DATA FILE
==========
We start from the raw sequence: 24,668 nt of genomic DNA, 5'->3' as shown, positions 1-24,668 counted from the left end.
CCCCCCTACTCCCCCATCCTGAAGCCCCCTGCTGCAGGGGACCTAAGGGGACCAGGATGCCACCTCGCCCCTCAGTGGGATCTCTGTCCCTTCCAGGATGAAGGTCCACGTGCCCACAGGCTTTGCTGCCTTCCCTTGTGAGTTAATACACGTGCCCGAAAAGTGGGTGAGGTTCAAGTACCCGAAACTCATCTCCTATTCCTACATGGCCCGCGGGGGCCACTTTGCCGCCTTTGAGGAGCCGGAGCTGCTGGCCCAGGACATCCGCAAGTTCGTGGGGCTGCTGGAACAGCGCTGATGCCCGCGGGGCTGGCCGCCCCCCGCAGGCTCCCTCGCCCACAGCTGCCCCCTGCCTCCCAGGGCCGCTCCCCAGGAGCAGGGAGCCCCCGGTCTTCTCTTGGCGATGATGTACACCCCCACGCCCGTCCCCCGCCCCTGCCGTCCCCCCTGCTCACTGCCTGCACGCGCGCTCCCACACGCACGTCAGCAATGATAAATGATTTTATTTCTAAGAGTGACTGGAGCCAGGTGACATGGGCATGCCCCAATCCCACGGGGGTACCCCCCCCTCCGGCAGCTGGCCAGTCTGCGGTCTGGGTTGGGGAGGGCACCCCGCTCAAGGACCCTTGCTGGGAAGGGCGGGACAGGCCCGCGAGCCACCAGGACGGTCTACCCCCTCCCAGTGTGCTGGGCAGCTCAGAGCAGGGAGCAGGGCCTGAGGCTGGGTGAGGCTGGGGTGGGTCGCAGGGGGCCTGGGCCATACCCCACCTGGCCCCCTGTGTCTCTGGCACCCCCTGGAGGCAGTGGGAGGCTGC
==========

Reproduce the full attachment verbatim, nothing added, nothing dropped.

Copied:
We start from the raw sequence: 24,668 nt of genomic DNA, 5'->3' as shown, positions 1-24,668 counted from the left end.
CCCCCCTACTCCCCCATCCTGAAGCCCCCTGCTGCAGGGGACCTAAGGGGACCAGGATGCCACCTCGCCCCTCAGTGGGATCTCTGTCCCTTCCAGGATGAAGGTCCACGTGCCCACAGGCTTTGCTGCCTTCCCTTGTGAGTTAATACACGTGCCCGAAAAGTGGGTGAGGTTCAAGTACCCGAAACTCATCTCCTATTCCTACATGGCCCGCGGGGGCCACTTTGCCGCCTTTGAGGAGCCGGAGCTGCTGGCCCAGGACATCCGCAAGTTCGTGGGGCTGCTGGAACAGCGCTGATGCCCGCGGGGCTGGCCGCCCCCCGCAGGCTCCCTCGCCCACAGCTGCCCCCTGCCTCCCAGGGCCGCTCCCCAGGAGCAGGGAGCCCCCGGTCTTCTCTTGGCGATGATGTACACCCCCACGCCCGTCCCCCGCCCCTGCCGTCCCCCCTGCTCACTGCCTGCACGCGCGCTCCCACACGCACGTCAGCAATGATAAATGATTTTATTTCTAAGAGTGACTGGAGCCAGGTGACATGGGCATGCCCCAATCCCACGGGGGTACCCCCCCCTCCGGCAGCTGGCCAGTCTGCGGTCTGGGTTGGGGAGGGCACCCCGCTCAAGGACCCTTGCTGGGAAGGGCGGGACAGGCCCGCGAGCCACCAGGACGGTCTACCCCCTCCCAGTGTGCTGGGCAGCTCAGAGCAGGGAGCAGGGCCTGAGGCTGGGTGAGGCTGGGGTGGGTCGCAGGGGGCCTGGGCCATACCCCACCTGGCCCCCTGTGTCTCTGGCACCCCCTGGAGGCAGTGGGAGGCTGC